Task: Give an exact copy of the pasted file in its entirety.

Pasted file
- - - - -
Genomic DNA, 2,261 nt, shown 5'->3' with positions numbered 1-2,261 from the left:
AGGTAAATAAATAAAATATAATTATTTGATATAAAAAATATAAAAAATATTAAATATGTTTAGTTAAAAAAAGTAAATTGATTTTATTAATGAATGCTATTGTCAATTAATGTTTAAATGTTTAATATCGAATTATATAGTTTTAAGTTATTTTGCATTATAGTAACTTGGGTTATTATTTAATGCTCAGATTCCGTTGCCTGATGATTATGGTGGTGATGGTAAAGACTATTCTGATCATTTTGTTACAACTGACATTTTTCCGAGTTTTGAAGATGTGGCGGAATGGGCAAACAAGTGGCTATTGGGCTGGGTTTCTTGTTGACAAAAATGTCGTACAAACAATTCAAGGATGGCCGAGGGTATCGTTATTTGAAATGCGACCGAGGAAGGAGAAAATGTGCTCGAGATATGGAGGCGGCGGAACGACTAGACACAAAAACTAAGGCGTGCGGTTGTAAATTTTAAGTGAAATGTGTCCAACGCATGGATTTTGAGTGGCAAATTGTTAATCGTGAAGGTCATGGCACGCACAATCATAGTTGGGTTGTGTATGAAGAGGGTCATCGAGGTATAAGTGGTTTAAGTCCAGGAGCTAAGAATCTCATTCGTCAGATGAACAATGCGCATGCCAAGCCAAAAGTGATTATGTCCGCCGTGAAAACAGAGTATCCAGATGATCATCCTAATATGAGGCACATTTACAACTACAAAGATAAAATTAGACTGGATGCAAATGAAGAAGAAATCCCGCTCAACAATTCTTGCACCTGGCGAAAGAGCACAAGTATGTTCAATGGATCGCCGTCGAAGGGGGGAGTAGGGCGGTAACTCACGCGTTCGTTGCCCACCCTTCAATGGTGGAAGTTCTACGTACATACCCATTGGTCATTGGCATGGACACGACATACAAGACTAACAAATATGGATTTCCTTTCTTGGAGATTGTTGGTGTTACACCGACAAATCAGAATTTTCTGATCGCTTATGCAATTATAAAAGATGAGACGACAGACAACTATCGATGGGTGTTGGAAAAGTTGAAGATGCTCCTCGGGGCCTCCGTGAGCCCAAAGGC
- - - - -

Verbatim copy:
Genomic DNA, 2,261 nt, shown 5'->3' with positions numbered 1-2,261 from the left:
AGGTAAATAAATAAAATATAATTATTTGATATAAAAAATATAAAAAATATTAAATATGTTTAGTTAAAAAAAGTAAATTGATTTTATTAATGAATGCTATTGTCAATTAATGTTTAAATGTTTAATATCGAATTATATAGTTTTAAGTTATTTTGCATTATAGTAACTTGGGTTATTATTTAATGCTCAGATTCCGTTGCCTGATGATTATGGTGGTGATGGTAAAGACTATTCTGATCATTTTGTTACAACTGACATTTTTCCGAGTTTTGAAGATGTGGCGGAATGGGCAAACAAGTGGCTATTGGGCTGGGTTTCTTGTTGACAAAAATGTCGTACAAACAATTCAAGGATGGCCGAGGGTATCGTTATTTGAAATGCGACCGAGGAAGGAGAAAATGTGCTCGAGATATGGAGGCGGCGGAACGACTAGACACAAAAACTAAGGCGTGCGGTTGTAAATTTTAAGTGAAATGTGTCCAACGCATGGATTTTGAGTGGCAAATTGTTAATCGTGAAGGTCATGGCACGCACAATCATAGTTGGGTTGTGTATGAAGAGGGTCATCGAGGTATAAGTGGTTTAAGTCCAGGAGCTAAGAATCTCATTCGTCAGATGAACAATGCGCATGCCAAGCCAAAAGTGATTATGTCCGCCGTGAAAACAGAGTATCCAGATGATCATCCTAATATGAGGCACATTTACAACTACAAAGATAAAATTAGACTGGATGCAAATGAAGAAGAAATCCCGCTCAACAATTCTTGCACCTGGCGAAAGAGCACAAGTATGTTCAATGGATCGCCGTCGAAGGGGGGAGTAGGGCGGTAACTCACGCGTTCGTTGCCCACCCTTCAATGGTGGAAGTTCTACGTACATACCCATTGGTCATTGGCATGGACACGACATACAAGACTAACAAATATGGATTTCCTTTCTTGGAGATTGTTGGTGTTACACCGACAAATCAGAATTTTCTGATCGCTTATGCAATTATAAAAGATGAGACGACAGACAACTATCGATGGGTGTTGGAAAAGTTGAAGATGCTCCTCGGGGCCTCCGTGAGCCCAAAGGC